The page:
Rhetoric of Operation Rescue
Projecting the Christian Pro-Life Message
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Publisher: Bloomsbury Publishing PLC
Number of Pages: 232
Width: 15.2 cm
Height: 22.9 cm
The Rhetoric of Operation Rescue is a comprehensive examination of the rhetoric of Operation Rescue, a pro-life social protest group (prominent between 1988 and 1992) that orchestrated blockades of clinics where abortions are performed. Steiner examines how the group sought to persuade people-primarily conservative evangelical and fundamentalist Christians-to join their ranks, as well as how they sought to use their form of social protest to achieve their public policy goals. In so doing, Steiner explains both the group's initial success (beginning with its 1988 "Siege of Atlanta" protests) and its ultimate failure. More fundamentally, though, Steiner shows how the group appealed to the convictions of conservative evangelical and fundamentalist Christians in the United States. He shows how the rhetoric of Operation Rescue-for those conservative evangelicals and fundamentalists that found it convincing-shaped fundamental understandings of what their Christian faith means, how to practice it in an authentic manner, and how to engage in public dialogue and political activism.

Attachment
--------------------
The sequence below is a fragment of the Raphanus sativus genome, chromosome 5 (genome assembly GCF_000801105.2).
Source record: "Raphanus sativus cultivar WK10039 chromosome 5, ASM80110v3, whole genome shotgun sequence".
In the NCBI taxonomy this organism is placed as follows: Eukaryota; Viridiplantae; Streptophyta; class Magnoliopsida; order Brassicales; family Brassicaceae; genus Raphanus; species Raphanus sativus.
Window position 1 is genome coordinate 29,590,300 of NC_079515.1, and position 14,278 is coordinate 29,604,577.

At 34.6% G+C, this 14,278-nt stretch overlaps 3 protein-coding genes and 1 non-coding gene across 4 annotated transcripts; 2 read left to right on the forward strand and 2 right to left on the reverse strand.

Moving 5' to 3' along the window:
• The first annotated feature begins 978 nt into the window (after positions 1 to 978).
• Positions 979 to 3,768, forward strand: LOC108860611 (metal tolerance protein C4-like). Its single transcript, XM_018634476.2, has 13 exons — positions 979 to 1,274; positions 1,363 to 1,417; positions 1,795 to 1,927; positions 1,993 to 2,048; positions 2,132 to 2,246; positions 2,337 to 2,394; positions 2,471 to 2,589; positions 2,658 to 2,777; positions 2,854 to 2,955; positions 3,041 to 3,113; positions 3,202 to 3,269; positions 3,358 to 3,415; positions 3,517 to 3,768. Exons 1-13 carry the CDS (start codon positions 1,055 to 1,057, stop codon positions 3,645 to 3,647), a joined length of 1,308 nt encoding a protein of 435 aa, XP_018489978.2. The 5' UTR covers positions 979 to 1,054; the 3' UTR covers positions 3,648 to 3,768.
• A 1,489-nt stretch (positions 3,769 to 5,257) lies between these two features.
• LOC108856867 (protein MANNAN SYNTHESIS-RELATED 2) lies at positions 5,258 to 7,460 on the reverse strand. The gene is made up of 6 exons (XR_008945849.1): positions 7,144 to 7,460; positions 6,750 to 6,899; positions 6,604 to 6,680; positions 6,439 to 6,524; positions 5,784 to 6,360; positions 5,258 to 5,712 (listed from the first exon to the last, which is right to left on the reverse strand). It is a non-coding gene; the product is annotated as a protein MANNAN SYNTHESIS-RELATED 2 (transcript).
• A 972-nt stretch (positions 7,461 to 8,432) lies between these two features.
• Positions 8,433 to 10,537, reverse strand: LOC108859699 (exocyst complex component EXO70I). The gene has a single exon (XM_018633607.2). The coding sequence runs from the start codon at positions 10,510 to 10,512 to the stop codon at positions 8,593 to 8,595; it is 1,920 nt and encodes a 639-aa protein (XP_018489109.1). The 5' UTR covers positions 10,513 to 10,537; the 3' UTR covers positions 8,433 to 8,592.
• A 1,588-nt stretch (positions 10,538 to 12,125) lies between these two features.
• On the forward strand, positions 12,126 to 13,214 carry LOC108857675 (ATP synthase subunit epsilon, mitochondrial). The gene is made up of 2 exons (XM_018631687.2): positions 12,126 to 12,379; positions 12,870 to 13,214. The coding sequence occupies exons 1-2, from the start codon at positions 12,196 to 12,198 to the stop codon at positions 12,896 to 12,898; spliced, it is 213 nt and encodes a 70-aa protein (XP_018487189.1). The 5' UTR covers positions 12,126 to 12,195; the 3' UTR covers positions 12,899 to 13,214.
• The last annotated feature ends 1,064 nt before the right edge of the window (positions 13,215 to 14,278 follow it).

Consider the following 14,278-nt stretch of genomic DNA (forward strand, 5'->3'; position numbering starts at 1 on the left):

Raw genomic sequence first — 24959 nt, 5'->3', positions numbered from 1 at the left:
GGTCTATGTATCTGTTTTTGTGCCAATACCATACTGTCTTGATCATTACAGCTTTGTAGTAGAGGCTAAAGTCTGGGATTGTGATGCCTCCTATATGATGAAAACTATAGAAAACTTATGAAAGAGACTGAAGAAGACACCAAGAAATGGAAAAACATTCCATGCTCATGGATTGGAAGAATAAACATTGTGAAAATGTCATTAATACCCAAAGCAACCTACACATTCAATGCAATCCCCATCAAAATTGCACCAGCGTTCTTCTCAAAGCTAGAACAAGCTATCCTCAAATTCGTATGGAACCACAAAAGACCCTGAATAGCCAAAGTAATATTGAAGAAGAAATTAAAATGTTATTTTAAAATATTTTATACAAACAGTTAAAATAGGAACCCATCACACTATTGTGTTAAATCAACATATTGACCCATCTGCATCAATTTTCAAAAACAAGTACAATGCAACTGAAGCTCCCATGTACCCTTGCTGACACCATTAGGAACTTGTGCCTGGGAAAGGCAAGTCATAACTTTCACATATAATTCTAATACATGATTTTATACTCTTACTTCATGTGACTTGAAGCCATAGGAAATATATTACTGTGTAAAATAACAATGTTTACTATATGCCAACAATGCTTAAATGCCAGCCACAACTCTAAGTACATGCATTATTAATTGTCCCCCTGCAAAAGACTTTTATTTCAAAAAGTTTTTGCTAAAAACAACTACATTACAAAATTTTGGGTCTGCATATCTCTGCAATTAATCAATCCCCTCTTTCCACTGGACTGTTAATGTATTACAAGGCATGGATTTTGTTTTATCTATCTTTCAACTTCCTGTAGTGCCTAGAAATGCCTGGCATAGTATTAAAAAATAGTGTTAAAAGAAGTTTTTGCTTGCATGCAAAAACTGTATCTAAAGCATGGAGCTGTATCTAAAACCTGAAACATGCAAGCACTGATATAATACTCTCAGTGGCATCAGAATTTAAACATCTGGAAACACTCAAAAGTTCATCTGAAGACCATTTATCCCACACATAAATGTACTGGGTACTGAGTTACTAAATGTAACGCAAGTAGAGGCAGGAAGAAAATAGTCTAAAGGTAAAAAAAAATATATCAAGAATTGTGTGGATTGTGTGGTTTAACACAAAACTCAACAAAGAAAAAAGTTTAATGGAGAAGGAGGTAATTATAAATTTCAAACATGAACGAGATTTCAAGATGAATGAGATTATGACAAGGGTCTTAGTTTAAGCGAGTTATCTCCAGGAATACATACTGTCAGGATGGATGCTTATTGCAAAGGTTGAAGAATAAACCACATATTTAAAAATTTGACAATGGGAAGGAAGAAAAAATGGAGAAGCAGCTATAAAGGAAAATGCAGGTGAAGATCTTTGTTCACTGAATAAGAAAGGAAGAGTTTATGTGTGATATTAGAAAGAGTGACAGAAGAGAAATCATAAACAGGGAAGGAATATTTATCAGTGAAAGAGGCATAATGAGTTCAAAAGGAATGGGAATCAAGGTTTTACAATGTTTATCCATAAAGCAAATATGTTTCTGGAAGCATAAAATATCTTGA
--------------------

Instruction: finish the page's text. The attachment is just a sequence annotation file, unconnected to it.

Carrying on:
"Rarely does one find a scholar as academically erudite and thorough while being as accessible as Mark Allen Steiner. His treatment of Randall Terry's Operation Rescue in his book The Rhetoric of Operation Rescue is an excellent example of scholarship informed by the evangelical Christian tradition that has been long called for by scholars such as George Marsden in his The Outrageous Idea of Christian Scholarship. Steiner's book is a showcase for scholars desiring to blaze trails in a direction of scholarship that is informed by and relevant to their own faith tradition. Steiner is at once sympathetic to and critical of the evangelical and fundamentalist faith tradition(s) while "making sense" of the rhetoric of Operation Rescue and its implications to its cause and the grander study of rhetoric. Nestled in the tradition of understanding a text in its historical context, Steiner is still able to extrapolate the theoretical implications of Randall Terry's rhetoric and Operation Rescue. Of particular interest is Steiner's definition of "rhetoric," which he makes synonymous with the term "evangelism." Not only does Steiner shed light on the rhetoric surrounding the abortion controversy of the early 1990s, but he also delivers a heuristic understanding of how rhetoric functions in contemporary society. This book should be on the shelf of any rhetorician, anthropologist, or sociologist who desires to understand how religion informs and constructs not only public debate, but public reality. It is my pleasure to recommend this book to my colleagues interested in the rich tradition of rhetoric and its implications upon contemporary public dialogue." Robert M. McManus, Assistant Professor, Communication and Media Studies, Marietta College--Sanford Lakoff